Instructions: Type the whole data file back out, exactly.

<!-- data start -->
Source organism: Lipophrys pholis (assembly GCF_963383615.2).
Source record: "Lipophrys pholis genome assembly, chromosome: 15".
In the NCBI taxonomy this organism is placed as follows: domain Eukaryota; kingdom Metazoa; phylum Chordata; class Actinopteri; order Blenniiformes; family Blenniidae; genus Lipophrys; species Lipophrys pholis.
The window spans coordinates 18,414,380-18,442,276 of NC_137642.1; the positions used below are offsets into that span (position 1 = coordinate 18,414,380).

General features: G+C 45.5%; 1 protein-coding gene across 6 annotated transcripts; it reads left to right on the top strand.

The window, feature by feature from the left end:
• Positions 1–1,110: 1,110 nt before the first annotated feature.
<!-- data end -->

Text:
Source organism: Lipophrys pholis (assembly GCF_963383615.2).
Source record: "Lipophrys pholis genome assembly, chromosome: 15".
In the NCBI taxonomy this organism is placed as follows: domain Eukaryota; kingdom Metazoa; phylum Chordata; class Actinopteri; order Blenniiformes; family Blenniidae; genus Lipophrys; species Lipophrys pholis.
The window spans coordinates 18,414,380-18,442,276 of NC_137642.1; the positions used below are offsets into that span (position 1 = coordinate 18,414,380).

General features: G+C 45.5%; 1 protein-coding gene across 6 annotated transcripts; it reads left to right on the top strand.

The window, feature by feature from the left end:
• Positions 1–1,110: 1,110 nt before the first annotated feature.